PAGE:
News and Tribune


April 3, 2013



To make things more confusing to the public, the president, who has stated that his personal views have evolved over the past few years, has decided to have the Justice Department’s U.S. solicitor general argue against upholding DOMA at the Supreme Court. He has expressed through his Justice Department’s legal filings his own opinion that DOMA is unconstitutional.

I view my duty differently. As Indiana attorney general, I don’t get to define marriage or vote on legislation. Instead, as state government’s lawyer I am obligated to defend our state’s laws passed by the people’s elected representatives in the Indiana Legislature. Our state’s legislative branch has the policy-making authority to license marriage within our state’s borders using the traditional marriage definition, and I will continue to defend their legal authority in court as necessary.

Rather than presuming to decide the constitutionality of our laws by leaving them undefended, I will uphold my responsibility to defend them and instead let the judicial branch decide if they are constitutional, as is its role.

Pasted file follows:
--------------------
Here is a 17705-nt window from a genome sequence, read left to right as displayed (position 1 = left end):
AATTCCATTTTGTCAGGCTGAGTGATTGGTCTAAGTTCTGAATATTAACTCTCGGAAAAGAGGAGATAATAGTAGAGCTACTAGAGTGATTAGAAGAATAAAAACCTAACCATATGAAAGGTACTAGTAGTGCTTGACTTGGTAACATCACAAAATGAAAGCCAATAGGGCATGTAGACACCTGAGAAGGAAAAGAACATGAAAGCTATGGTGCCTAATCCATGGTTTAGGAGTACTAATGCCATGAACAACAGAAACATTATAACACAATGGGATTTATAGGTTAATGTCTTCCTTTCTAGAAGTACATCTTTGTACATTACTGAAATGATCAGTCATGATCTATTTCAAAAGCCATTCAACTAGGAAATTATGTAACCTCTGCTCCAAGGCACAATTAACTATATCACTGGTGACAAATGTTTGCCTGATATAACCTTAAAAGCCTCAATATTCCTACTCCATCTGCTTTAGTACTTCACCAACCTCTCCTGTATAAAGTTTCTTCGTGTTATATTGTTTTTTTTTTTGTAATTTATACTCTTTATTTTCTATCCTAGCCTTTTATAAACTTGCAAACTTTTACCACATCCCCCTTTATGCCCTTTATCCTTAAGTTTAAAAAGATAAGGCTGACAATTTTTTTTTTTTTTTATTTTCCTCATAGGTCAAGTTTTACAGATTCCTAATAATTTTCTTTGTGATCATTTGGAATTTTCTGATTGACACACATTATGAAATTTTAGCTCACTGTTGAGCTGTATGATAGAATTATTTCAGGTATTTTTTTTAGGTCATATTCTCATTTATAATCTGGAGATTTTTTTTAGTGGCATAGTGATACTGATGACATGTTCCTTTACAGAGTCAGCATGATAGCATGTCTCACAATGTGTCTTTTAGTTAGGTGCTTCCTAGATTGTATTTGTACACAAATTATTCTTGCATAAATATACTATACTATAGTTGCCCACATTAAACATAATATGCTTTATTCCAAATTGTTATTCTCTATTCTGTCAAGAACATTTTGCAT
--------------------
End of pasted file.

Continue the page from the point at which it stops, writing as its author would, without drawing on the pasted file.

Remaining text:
— Greg Zoeller, Indiana Attorney General, Indianapolis


‘We the people’ are part of the problem


It’s “We the people,” not we the Congress, we the judges or we the presidency.

Of late, I’ve received numerous requests through the mail to support this platform of this person, or that principal for that party. Explaining how to draft this bill, amend that bill or veto the other bill that doesn’t measure up to the standards of Washington today.

Let’s face it: Capital Hill is broken. Partisanship is molded bread of which they all feast.

Should we blame Washington? Why is Washington so blankly corrupt?

Pandering is what’s wrong in Washington. The politicians want to please all, and by wanting to please all, keep their jobs to serve the people back home. Only they aren’t pleasing all and feathers do get ruffled and in some cases plucked.

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